Is the involvement of courts an obstacle to school reform, or an asset? A new book, From Schoolhouse to Courthouse: The Judiciary’s Role in American Education, edited by two Ed Next bloggers, Marty West and Josh Dunn, attempts to address this broad topic in a comprehensive way.
As the book’s promotional materials note
From race to speech, from religion to school funding, from discipline to special education, few aspects of education policy have escaped the courtroom over the past fifty years. Predictably, much controversy has ensued. Supporters of education litigation contend that the courts are essential to secure student (and civil) rights, while critics insist that the courts distort policy and that the mere threat of litigation undermines the authority of teachers and administrators.
From Schoolhouse to Courthouse brings together experts on law, political science, and education policy to test these claims. Shep Melnick (Boston College) and James Ryan (University of Virginia School of Law) draw lessons from judicial efforts to promote school desegregation and civil rights. Martha Derthick (University of Virginia), John Dinan (Wake Forest University), and Michael Heise (Cornell Law School) discuss litigation over high-stakes testing and school finance in the era of No Child Left Behind. Richard Arum (New York University), Samuel R. Bagenstos (Washington University Law School), and Frederick M. Hess (American Enterprise Institute) analyze the consequences of court rulings for school discipline, special education, and district management. Finally, editors Joshua Dunn and Martin R. West probe the tangled relationship between religious freedom, student speech, and school choice.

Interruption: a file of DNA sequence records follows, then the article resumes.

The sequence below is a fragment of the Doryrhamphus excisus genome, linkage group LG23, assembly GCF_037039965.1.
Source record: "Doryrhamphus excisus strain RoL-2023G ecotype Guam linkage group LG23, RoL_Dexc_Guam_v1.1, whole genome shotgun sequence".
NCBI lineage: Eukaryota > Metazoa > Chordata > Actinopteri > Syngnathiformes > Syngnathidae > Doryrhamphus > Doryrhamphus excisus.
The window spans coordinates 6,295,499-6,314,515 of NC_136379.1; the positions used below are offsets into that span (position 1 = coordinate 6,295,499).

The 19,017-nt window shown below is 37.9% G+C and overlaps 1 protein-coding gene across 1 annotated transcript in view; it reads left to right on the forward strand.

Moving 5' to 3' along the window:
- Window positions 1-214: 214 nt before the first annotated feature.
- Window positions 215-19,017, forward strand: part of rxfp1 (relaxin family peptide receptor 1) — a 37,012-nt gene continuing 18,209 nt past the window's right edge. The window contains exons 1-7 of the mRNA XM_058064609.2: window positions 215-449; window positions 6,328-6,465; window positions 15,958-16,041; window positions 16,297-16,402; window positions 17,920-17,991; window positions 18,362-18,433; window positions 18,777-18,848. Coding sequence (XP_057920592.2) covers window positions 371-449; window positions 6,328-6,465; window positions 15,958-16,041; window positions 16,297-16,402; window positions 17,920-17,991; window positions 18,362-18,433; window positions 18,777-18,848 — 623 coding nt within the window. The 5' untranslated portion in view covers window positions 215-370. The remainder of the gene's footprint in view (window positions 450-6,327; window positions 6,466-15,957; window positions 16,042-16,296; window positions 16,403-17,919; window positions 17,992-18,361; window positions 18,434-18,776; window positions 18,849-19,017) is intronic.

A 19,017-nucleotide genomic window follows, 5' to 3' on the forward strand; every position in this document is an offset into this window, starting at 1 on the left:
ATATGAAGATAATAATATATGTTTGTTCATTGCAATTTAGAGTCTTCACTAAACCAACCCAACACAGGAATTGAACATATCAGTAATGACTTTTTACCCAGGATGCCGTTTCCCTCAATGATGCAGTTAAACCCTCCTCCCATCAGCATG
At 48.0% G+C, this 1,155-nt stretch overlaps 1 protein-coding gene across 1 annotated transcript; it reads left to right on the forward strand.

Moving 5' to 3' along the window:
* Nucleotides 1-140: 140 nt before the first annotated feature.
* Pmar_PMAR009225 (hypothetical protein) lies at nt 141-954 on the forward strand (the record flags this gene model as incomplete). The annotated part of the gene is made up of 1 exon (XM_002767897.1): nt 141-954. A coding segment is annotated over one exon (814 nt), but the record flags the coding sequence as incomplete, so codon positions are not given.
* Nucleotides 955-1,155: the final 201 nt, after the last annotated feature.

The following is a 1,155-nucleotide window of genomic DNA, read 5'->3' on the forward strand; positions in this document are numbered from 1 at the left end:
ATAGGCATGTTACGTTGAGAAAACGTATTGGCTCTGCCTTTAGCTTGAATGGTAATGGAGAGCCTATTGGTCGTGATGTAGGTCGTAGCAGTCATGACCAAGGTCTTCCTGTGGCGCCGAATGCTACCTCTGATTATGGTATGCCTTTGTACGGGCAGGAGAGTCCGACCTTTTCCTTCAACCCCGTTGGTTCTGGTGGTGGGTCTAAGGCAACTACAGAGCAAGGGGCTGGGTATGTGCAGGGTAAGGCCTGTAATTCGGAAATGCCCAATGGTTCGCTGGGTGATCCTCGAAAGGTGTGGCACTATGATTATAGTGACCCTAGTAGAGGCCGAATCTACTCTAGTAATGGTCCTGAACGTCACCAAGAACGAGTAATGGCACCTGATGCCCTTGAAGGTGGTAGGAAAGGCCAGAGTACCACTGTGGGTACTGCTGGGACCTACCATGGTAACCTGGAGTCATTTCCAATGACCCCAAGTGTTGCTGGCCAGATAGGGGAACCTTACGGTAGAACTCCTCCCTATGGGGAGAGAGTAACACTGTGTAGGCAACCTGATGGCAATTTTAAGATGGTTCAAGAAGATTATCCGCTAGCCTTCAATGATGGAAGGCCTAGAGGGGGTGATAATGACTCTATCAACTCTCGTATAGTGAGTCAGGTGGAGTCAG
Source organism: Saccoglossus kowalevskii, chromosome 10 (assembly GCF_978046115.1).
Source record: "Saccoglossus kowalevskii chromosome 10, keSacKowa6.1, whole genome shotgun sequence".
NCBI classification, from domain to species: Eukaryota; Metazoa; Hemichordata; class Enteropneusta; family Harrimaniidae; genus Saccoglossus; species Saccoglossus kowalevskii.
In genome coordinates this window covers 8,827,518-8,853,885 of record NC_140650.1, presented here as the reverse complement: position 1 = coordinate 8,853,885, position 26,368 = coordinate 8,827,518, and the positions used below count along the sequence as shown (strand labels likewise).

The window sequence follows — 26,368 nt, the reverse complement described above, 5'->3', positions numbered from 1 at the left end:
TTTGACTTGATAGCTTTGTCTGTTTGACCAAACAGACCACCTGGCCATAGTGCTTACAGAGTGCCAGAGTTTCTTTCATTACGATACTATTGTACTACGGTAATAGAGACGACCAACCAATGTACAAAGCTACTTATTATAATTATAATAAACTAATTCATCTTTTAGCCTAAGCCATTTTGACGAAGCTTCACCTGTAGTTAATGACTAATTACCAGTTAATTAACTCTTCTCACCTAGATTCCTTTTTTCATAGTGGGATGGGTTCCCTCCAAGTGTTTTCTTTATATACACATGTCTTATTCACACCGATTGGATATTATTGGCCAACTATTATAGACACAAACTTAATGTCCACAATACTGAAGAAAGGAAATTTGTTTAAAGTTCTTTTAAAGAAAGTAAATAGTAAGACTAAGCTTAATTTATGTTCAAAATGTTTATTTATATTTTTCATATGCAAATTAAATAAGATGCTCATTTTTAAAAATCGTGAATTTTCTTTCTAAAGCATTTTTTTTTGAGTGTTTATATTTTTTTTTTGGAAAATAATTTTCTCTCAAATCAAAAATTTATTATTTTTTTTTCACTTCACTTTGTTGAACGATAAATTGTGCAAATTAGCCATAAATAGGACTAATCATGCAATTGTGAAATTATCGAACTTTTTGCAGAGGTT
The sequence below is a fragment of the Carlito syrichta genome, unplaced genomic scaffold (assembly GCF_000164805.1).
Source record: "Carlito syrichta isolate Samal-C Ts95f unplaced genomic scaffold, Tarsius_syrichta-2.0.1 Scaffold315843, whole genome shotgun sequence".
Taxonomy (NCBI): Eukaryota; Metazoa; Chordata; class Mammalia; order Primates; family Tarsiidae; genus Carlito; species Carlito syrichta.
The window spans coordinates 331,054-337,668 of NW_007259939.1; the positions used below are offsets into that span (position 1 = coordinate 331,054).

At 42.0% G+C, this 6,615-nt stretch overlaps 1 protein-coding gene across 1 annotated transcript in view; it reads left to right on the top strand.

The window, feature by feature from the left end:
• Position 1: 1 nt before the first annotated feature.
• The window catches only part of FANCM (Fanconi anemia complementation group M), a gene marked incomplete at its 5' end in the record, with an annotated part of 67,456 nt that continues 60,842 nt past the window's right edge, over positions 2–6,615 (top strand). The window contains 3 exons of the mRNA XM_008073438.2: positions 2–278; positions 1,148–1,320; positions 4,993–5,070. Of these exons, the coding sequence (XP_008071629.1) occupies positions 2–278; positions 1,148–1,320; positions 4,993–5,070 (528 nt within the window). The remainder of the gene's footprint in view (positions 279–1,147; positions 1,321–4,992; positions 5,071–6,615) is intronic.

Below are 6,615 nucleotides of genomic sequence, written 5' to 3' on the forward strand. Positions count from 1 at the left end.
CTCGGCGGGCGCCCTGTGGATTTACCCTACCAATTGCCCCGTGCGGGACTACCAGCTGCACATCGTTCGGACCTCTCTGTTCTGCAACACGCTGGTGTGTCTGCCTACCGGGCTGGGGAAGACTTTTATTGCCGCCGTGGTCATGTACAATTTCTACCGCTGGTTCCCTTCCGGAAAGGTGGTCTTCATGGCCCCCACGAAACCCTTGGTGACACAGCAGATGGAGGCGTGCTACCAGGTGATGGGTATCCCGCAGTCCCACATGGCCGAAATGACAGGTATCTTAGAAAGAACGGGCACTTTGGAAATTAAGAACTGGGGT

In a book report published on Ed Week’s School Law blog last week, Mark Walsh heartily recommends the book “for anyone with an interest in school law: professors, practicing attorneys, education students, administrators, policymakers, and the most interested teachers and parents (as well as students). It might be nice if a few federal judges or Supreme Court justices, or at least their law clerks, got their hands on the volume, too.”
The book can be ordered here.
A condensed version of one chapter from the book appeared in Education Next this summer as “Law and Disorder in the Classroom,” by Richard Arum and Doreet Preiss.
And for those who don’t like to read, you can listen and watch as Marty West discusses the book in a video here.